Make Stuff Up: How To Write A Lie To Tell The Truth

Make Stuff Up

 

Photo Credit: Flickr user  JB London

Book Progress Update: Before we get started, I just wanted to let you all know that my next book Adelaide and the Battle of the Bands is about 80 percent complete as far as the writing is concerned. Editing and publishing takes a little bit of time, but I’m still hoping for a late June release, possibly early July. -Tyler

Several years ago I had a t-shirt that had the words “I MAKE STUFF UP” written across the chest area, which taught me two valuable things in life. The first is to never wear a clever t-shirt because people will stop me so that they have time to read it. I choose to no longer live the life of a bumper sticker. I’d rather use my time to do the other thing I learned. Making stuff up gets people’s attention, so why not use that to my advantage?

Of course, it actually took me a long time to figure that part out. After all, lying is bad, right? Sure, when it’s really lying. That is to say, if I were lying in the sense that I would be trying to deceive you, that would be bad. But if you go into one of my stories knowing that it’s just a story, then I’m not really deceiving you. In reality, I’m doing something much more. I’m trying to prove a point about something. I don’t want you to think my story is true, I just want you to believe it to be true enough to get something else out of it. Just ask this famous storyteller:

“Artists use lies to tell the truth. Yes, I created a lie. But because you believed it, you found something true about yourself.”
― Alan Moore, author of V for Vendetta

So when you read my first novel The Dream or my next fiction book Adelaide and the Battle of the Bands, you’ll be sure to bet that I’m writing each of them because I have something I want to say about life, even if I approach them in different ways.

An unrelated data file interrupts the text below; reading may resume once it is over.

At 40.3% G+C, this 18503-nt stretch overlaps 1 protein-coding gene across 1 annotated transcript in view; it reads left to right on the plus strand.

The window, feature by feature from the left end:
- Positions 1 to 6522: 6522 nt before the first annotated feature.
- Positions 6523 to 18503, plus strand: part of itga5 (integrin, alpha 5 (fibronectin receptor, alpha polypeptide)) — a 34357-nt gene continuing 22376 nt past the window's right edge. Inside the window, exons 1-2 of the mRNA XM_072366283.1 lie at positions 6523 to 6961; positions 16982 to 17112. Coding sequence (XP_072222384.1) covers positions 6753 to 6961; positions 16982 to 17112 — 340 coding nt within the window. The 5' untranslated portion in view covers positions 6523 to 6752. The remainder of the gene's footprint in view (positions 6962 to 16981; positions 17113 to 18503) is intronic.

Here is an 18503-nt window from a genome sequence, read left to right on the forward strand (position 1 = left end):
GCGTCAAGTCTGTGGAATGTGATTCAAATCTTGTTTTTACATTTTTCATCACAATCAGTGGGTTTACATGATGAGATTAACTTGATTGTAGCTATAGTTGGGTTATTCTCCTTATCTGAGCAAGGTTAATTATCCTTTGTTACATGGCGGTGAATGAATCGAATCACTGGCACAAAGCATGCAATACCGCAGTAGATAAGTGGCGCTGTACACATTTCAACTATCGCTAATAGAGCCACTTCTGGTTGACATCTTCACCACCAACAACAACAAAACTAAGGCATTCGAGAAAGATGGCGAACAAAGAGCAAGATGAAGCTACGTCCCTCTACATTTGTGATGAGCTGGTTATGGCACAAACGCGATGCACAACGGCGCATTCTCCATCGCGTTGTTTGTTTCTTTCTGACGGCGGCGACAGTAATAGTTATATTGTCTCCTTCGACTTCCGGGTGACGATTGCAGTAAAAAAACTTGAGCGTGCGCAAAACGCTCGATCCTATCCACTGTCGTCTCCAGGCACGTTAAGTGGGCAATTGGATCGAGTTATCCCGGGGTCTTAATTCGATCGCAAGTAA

In fact, I have approached these two different book series in very different ways. Being a Christian fiction author has its interesting quirks, particularly in deciding how “Christian” my books need to be. One reviewer on Amazon called The Dream didactic and he was right. I was trying to entertain, but I was also trying to teach. The same can be true with the Adelaide series, but it will be completely different. I don’t want to give away too much just yet, but I want to use something said by one of my own favorite authors to help clarify where I’m going with this:

“The world does not need more Christian literature. What it needs is more Christians writing good literature.”

― C.S. Lewis

It might be too early to call what I am doing literature. At least not in the superior work of art sense. I’m just getting my feet wet here, but this is the ultimate goal in mind. Let me make it clear that I’m not offended by Christians who write stuff for other Christians, especially since a lot of people will think that is where The Dream fits in, though I hope it doesn’t stop there. In reality, I want my writing to affect everyone. I want to take what I’ve learned as a Christian and present it to the whole world.

Everyone has something to say. Some people have better things to say than others, but we all have the right to say what we believe, even in countries where the government disagrees. There may be consequences. The worst consequence for me will probably be a bad review. In fact, I got a 1 star review from someone because my book was religious. I think I’ll survive that kind of torture.

Ultimately, a fiction writer should be telling the best lies in order to tell the best truth. If you’re unsure how to tell a lie, don’t ask the experts. After all, they’re just making it up as they go along.

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